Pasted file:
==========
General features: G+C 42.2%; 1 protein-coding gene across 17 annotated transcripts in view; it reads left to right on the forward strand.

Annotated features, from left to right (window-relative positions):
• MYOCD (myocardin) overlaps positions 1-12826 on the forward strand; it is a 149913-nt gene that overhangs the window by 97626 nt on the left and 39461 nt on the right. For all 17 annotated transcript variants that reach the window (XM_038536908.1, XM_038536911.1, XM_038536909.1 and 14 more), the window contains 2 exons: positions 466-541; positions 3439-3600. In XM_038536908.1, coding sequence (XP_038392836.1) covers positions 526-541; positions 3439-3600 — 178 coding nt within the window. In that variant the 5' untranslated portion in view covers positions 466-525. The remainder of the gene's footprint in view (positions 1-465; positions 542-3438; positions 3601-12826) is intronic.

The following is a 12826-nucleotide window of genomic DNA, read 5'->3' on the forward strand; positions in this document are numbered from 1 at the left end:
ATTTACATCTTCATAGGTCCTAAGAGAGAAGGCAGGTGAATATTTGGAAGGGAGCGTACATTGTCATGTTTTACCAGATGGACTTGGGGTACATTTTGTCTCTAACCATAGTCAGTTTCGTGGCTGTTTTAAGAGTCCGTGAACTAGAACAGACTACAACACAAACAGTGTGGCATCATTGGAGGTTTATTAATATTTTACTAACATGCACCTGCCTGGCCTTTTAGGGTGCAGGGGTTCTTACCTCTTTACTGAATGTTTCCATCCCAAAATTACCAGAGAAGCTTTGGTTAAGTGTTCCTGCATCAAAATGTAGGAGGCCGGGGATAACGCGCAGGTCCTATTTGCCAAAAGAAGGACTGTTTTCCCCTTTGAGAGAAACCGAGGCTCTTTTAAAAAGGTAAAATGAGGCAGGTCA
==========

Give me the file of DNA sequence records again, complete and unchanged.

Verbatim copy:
General features: G+C 42.2%; 1 protein-coding gene across 17 annotated transcripts in view; it reads left to right on the forward strand.

Annotated features, from left to right (window-relative positions):
• MYOCD (myocardin) overlaps positions 1-12826 on the forward strand; it is a 149913-nt gene that overhangs the window by 97626 nt on the left and 39461 nt on the right. For all 17 annotated transcript variants that reach the window (XM_038536908.1, XM_038536911.1, XM_038536909.1 and 14 more), the window contains 2 exons: positions 466-541; positions 3439-3600. In XM_038536908.1, coding sequence (XP_038392836.1) covers positions 526-541; positions 3439-3600 — 178 coding nt within the window. In that variant the 5' untranslated portion in view covers positions 466-525. The remainder of the gene's footprint in view (positions 1-465; positions 542-3438; positions 3601-12826) is intronic.

The following is a 12826-nucleotide window of genomic DNA, read 5'->3' on the forward strand; positions in this document are numbered from 1 at the left end:
ATTTACATCTTCATAGGTCCTAAGAGAGAAGGCAGGTGAATATTTGGAAGGGAGCGTACATTGTCATGTTTTACCAGATGGACTTGGGGTACATTTTGTCTCTAACCATAGTCAGTTTCGTGGCTGTTTTAAGAGTCCGTGAACTAGAACAGACTACAACACAAACAGTGTGGCATCATTGGAGGTTTATTAATATTTTACTAACATGCACCTGCCTGGCCTTTTAGGGTGCAGGGGTTCTTACCTCTTTACTGAATGTTTCCATCCCAAAATTACCAGAGAAGCTTTGGTTAAGTGTTCCTGCATCAAAATGTAGGAGGCCGGGGATAACGCGCAGGTCCTATTTGCCAAAAGAAGGACTGTTTTCCCCTTTGAGAGAAACCGAGGCTCTTTTAAAAAGGTAAAATGAGGCAGGTCA